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Political Spat in US on its Highest Gear

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The ongoing battle over what is usually a mundane process is unfolding as little progress is being made toward ending the partial shutdown that began Dec. 22. The Senate on Tuesday teed up votes for later this week on dueling measures to reopen shuttered federal agencies, although neither bill is expected to advance.

President Donald Trump is preparing two versions of the speech – one that could be delivered in Washington and another that would be held somewhere else in the country, depending on the circumstance, according to a senior White House official. Meanwhile, the administration is trying to conduct advance work to prepare for an address in the House chamber, originally scheduled for Jan. 29, even though Pelosi has the power to determine whether Trump can do so.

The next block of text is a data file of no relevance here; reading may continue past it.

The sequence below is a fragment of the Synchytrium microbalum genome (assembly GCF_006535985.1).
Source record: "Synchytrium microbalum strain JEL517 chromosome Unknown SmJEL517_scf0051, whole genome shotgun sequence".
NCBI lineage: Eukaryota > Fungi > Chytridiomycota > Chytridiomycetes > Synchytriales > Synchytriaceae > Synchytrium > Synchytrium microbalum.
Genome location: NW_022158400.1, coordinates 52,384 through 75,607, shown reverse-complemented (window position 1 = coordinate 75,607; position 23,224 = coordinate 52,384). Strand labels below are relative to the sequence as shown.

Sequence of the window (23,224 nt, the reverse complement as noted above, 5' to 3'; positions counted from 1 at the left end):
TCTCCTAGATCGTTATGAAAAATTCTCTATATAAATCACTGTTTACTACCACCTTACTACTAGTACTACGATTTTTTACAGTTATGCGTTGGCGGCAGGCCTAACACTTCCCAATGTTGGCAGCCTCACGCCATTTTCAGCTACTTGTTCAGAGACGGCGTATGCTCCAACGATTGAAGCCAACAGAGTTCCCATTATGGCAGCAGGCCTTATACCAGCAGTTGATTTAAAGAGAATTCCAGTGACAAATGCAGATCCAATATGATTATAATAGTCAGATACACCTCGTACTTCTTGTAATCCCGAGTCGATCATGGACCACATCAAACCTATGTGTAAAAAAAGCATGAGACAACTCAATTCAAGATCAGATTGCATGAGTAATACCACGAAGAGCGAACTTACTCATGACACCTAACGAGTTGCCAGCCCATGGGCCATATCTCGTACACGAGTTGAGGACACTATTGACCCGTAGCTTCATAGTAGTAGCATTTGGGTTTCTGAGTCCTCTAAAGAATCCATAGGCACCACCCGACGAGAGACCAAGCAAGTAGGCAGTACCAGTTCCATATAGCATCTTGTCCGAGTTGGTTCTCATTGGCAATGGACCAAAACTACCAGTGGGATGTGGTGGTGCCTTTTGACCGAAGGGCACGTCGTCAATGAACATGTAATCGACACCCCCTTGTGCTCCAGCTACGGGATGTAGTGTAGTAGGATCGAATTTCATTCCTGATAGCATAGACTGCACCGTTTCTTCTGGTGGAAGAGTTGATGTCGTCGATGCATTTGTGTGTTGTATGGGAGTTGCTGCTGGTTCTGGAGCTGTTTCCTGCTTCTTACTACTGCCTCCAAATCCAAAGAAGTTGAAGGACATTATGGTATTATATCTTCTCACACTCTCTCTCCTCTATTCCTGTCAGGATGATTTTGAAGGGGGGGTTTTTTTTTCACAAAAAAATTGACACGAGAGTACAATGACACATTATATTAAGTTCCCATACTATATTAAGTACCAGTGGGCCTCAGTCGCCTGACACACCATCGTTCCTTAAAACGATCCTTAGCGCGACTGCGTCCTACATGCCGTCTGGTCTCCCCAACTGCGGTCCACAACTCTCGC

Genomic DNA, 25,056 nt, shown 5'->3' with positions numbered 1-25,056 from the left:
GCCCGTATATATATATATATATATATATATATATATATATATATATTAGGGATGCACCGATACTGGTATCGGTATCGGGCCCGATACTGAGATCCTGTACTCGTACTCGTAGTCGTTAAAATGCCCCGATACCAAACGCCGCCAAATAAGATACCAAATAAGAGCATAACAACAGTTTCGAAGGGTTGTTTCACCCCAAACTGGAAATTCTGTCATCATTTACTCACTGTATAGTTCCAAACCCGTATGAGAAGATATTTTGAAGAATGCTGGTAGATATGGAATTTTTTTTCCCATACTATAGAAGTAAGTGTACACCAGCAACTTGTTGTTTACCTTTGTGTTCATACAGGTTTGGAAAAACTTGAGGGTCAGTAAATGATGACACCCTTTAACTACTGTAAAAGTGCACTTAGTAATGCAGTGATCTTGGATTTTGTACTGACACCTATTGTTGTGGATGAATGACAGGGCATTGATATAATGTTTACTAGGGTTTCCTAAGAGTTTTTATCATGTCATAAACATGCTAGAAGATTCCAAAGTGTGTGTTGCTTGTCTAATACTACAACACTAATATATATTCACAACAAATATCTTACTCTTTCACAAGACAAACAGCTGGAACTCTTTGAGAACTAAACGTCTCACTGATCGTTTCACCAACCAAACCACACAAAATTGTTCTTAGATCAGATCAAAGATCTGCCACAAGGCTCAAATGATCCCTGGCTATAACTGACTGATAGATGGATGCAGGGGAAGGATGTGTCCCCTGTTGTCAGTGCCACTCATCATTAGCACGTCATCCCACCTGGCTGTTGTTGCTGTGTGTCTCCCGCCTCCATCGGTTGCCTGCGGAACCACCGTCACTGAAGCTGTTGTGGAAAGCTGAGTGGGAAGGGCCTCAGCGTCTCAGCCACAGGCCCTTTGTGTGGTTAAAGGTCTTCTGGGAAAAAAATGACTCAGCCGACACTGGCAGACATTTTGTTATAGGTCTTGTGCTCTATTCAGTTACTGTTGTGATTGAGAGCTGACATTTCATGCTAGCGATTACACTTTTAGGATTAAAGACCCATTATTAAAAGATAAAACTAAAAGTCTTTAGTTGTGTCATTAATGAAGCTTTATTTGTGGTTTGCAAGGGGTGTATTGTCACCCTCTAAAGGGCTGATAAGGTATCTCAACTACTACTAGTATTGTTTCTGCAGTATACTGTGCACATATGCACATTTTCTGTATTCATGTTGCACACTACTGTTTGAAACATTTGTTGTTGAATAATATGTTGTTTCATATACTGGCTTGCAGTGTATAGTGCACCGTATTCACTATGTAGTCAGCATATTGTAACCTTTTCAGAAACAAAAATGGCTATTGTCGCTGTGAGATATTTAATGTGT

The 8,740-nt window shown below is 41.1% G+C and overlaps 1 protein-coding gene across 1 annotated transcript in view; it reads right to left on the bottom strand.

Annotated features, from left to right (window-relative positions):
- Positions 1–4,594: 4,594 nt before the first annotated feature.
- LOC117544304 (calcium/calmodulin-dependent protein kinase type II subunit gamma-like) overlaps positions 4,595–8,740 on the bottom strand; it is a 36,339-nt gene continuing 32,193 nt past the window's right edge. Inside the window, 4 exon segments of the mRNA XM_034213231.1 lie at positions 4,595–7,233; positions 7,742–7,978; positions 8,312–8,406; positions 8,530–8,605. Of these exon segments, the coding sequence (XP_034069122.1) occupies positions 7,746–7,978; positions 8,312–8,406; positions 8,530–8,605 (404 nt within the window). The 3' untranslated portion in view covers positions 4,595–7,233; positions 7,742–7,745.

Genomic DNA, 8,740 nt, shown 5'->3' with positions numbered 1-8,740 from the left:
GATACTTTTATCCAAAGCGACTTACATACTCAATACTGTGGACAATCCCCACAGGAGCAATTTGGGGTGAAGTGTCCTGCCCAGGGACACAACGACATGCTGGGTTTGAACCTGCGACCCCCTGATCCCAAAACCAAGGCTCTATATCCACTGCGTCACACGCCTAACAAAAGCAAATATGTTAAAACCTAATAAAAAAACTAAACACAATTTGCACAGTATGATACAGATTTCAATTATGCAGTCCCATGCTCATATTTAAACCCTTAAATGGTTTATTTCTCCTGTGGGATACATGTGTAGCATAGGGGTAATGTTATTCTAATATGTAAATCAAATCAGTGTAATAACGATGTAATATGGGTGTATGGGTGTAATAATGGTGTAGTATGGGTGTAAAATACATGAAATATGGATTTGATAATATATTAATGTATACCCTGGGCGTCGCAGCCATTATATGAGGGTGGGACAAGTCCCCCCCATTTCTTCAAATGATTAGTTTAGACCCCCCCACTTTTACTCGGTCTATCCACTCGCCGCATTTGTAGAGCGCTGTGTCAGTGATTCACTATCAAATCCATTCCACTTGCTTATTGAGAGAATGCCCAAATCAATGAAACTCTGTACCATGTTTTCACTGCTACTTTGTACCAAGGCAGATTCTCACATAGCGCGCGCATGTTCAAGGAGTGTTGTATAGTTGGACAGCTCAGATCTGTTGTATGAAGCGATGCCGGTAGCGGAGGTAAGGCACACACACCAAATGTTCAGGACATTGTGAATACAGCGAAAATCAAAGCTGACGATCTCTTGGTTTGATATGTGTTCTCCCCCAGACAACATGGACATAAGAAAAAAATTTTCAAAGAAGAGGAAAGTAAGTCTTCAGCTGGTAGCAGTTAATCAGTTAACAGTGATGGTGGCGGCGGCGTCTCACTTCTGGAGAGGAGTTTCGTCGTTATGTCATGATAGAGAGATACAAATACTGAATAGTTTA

The White House is forging ahead with State of the Union preparations despite no commitment from House Speaker Nancy Pelosi, D-Calif., to hold the annual address at the Capitol, further escalating the political tit-for-tat between the two leaders as the federal government remains partially shuttered.

“Nancy Pelosi does not dictate to the president when he will or will not have a conversation with the American people,” a White House spokesman, Hogan Gidley, said Tuesday to media. “The President has an incredible story to tell about how far we’ve come in this country economically, in a national security capacity.”

Gidley accused Pelosi of “trying to play politics with that venue.”

Last week, the House speaker sent a letter to Trump, requesting he postpone the State of the Union, citing security concerns related to the impact of the budget impasse on the Homeland Security Department. Postponing or canceling the address during the shutdown standoff would also deny Trump the pomp and circumstance of the annual event where president’s lay out their agenda for the coming year before a national audience.

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